Thank you Irmie for making a topic request. This is the first time outside of work I’ve been asked to write about something – I feel like a real writer now!
Irmie wanted to know more about the bilingual habits of our household, so here goes.
When I first moved to Germany I took language lessons but it was slow going. More about that here, if you’re interested.
However, I had various jobs that required me to speak German and over time I achieved a level of functional fluency, the sort where I could call someone an idiot quite plainly but couldn’t say something like, ‘When you sit down, do you get a headache, you chimp?’
Now I can, although it’s more likely to come out like, ‘When you seat yourself, do you feel any pain in the head, you monkey?’
Anyway, my improvement rate slowed dramatically as soon as I got good enough to say what I wanted to say and hit a plateau for a year or so. My German was good enough to get by professionally so I stopped working on it. I spoke German only in a professional setting or with friends but never at home or with Ralf and felt fairly lame and un-funny when I did speak it.
Then when we got an offer to live in California for a year or two (which turned into three) I worried that I would lose all my hard-earned language skills. K was two years old and just starting to talk so I also worried that she would not be able to speak German when we went back. I was eight months pregnant and about to go on maternity leave so the first thing I did when we arrived in California was to organize intensive Berlitz German lessons, six hours a week, for a month and a half until L was born. This bumped my German up a notch.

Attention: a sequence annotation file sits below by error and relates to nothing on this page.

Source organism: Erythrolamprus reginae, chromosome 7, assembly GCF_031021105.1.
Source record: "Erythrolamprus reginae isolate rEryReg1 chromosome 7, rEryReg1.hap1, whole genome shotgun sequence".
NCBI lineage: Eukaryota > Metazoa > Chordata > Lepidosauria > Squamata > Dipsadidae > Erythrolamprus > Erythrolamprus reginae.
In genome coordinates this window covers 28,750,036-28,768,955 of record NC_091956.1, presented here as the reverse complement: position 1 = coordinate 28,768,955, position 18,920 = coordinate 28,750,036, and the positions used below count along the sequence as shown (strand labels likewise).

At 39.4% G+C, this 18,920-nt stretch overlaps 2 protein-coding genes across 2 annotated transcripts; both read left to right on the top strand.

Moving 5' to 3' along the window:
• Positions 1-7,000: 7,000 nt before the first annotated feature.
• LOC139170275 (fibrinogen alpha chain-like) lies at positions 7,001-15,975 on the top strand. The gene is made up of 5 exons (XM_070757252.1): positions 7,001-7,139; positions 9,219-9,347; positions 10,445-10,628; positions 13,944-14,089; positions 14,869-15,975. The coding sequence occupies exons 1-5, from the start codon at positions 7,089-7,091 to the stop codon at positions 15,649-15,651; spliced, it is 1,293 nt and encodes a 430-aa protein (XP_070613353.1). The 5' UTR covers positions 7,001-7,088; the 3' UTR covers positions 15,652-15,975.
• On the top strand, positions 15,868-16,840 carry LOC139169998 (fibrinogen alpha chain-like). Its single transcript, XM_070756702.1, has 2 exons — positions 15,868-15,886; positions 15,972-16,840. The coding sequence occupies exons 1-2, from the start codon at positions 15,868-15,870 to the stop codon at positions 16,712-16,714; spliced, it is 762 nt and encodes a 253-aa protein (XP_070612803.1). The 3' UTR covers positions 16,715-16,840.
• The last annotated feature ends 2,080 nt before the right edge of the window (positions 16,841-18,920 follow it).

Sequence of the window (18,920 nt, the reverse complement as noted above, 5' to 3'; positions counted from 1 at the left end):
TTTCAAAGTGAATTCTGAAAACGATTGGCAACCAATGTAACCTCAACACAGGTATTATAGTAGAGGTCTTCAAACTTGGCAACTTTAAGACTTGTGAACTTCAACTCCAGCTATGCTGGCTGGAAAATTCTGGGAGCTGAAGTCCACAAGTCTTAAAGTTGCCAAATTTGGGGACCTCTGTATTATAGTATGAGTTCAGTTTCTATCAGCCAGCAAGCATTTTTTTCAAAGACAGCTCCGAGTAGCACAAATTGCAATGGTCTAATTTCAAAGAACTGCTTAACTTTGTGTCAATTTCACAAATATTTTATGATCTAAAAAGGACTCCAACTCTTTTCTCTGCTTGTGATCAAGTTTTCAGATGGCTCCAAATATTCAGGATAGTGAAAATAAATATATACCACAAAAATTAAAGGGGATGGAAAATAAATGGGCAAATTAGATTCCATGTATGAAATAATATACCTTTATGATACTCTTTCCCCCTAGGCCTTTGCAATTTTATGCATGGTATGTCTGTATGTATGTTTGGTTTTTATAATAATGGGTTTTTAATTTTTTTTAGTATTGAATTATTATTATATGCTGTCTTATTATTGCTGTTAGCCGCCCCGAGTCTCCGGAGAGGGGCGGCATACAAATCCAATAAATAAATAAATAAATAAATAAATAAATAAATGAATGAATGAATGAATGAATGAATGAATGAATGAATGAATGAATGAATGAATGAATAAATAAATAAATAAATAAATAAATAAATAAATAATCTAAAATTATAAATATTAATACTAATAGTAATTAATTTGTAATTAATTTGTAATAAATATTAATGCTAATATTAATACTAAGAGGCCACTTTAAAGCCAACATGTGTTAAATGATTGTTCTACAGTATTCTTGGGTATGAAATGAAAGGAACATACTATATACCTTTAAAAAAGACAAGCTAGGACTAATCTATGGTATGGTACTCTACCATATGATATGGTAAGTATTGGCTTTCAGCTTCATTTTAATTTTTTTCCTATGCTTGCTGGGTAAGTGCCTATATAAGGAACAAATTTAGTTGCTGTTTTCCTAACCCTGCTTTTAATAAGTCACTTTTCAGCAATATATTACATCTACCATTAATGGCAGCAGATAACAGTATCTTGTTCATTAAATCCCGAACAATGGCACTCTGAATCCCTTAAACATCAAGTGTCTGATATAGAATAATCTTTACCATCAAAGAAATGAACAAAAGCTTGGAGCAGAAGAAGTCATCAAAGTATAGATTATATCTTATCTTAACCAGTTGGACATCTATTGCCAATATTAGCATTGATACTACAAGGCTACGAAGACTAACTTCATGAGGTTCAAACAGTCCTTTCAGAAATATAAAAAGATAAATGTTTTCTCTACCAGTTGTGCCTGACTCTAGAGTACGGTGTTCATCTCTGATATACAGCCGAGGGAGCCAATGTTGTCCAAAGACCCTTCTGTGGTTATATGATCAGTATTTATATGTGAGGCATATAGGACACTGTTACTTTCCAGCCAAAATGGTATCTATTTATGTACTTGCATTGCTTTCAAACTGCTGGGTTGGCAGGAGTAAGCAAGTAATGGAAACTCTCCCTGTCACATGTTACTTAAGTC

To keep in practice and make sure K wouldn’t have huge culture shock when we went back to the Vaterland, I resolved to speak only German with K while in California. I kept this resolution until about six months before we were to return, figuring at that point the mold had been cast and what mother doesn’t prefer to speak her native language to her children?
It worked. K learned English at pre-school but her mother language was slightly-off German with weird faux-Scandinavian pronunciation. But it was enough to fit in when we returned and since then she’s improved apace in German Kindergarten.
L was a slightly different story. I spent more time with her as a baby while K was in pre-school and spoke English with her, figuring that by the time we went back to Germany she’d just be starting to speak so could learn it there. And of course, she heard me speaking German to K. But her German is not as good as K’s and she’s more likely to speak ‘Dinglisch,’ which is a hybid between English and German. Then again, she’s only three so I’m not too worried about it.
R for the most part spoke English at home unless I reminded him so it’s pretty much been me keeping the German flame alight all these years. When their German grandmother notices some linguistic peculiarity of theirs I glare at him soundly and the perfect son shrugs back innocently. He is perfectly happy to let me shoulder the blame for our kids’ funny accents.
Today both girls attend a German Kindergarten so we are again an English-speaking family.
Ironically, now that we’re back in Germany my German’s slipping again.